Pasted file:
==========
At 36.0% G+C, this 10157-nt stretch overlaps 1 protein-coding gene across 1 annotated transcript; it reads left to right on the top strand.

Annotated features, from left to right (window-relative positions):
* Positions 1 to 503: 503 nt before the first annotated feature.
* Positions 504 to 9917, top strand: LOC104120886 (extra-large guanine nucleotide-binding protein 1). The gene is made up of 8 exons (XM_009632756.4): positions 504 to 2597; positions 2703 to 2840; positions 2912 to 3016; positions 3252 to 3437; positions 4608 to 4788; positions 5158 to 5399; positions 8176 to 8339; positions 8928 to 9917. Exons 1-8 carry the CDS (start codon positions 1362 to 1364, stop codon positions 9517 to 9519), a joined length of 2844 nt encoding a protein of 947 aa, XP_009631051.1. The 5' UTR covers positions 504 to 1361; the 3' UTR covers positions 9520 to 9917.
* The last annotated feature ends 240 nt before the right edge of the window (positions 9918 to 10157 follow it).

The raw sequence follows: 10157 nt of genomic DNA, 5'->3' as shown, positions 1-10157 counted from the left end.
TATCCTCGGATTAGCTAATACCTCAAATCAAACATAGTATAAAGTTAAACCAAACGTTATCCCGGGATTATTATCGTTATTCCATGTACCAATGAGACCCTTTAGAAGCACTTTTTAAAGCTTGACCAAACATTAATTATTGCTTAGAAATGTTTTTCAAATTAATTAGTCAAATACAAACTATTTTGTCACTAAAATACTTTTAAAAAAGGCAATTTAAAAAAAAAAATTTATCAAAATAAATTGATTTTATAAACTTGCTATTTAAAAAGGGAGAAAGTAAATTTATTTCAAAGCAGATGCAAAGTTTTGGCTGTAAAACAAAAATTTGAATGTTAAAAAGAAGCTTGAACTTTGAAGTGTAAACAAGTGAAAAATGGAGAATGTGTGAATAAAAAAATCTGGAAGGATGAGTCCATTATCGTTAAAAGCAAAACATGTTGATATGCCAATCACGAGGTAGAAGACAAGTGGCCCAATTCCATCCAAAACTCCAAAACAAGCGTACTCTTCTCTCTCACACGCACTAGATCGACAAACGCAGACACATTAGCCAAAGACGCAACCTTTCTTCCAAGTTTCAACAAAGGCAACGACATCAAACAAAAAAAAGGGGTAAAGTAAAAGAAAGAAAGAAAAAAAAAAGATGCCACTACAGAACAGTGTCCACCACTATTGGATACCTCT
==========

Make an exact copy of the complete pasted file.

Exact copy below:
At 36.0% G+C, this 10157-nt stretch overlaps 1 protein-coding gene across 1 annotated transcript; it reads left to right on the top strand.

Annotated features, from left to right (window-relative positions):
* Positions 1 to 503: 503 nt before the first annotated feature.
* Positions 504 to 9917, top strand: LOC104120886 (extra-large guanine nucleotide-binding protein 1). The gene is made up of 8 exons (XM_009632756.4): positions 504 to 2597; positions 2703 to 2840; positions 2912 to 3016; positions 3252 to 3437; positions 4608 to 4788; positions 5158 to 5399; positions 8176 to 8339; positions 8928 to 9917. Exons 1-8 carry the CDS (start codon positions 1362 to 1364, stop codon positions 9517 to 9519), a joined length of 2844 nt encoding a protein of 947 aa, XP_009631051.1. The 5' UTR covers positions 504 to 1361; the 3' UTR covers positions 9520 to 9917.
* The last annotated feature ends 240 nt before the right edge of the window (positions 9918 to 10157 follow it).

The raw sequence follows: 10157 nt of genomic DNA, 5'->3' as shown, positions 1-10157 counted from the left end.
TATCCTCGGATTAGCTAATACCTCAAATCAAACATAGTATAAAGTTAAACCAAACGTTATCCCGGGATTATTATCGTTATTCCATGTACCAATGAGACCCTTTAGAAGCACTTTTTAAAGCTTGACCAAACATTAATTATTGCTTAGAAATGTTTTTCAAATTAATTAGTCAAATACAAACTATTTTGTCACTAAAATACTTTTAAAAAAGGCAATTTAAAAAAAAAAATTTATCAAAATAAATTGATTTTATAAACTTGCTATTTAAAAAGGGAGAAAGTAAATTTATTTCAAAGCAGATGCAAAGTTTTGGCTGTAAAACAAAAATTTGAATGTTAAAAAGAAGCTTGAACTTTGAAGTGTAAACAAGTGAAAAATGGAGAATGTGTGAATAAAAAAATCTGGAAGGATGAGTCCATTATCGTTAAAAGCAAAACATGTTGATATGCCAATCACGAGGTAGAAGACAAGTGGCCCAATTCCATCCAAAACTCCAAAACAAGCGTACTCTTCTCTCTCACACGCACTAGATCGACAAACGCAGACACATTAGCCAAAGACGCAACCTTTCTTCCAAGTTTCAACAAAGGCAACGACATCAAACAAAAAAAAGGGGTAAAGTAAAAGAAAGAAAGAAAAAAAAAAGATGCCACTACAGAACAGTGTCCACCACTATTGGATACCTCT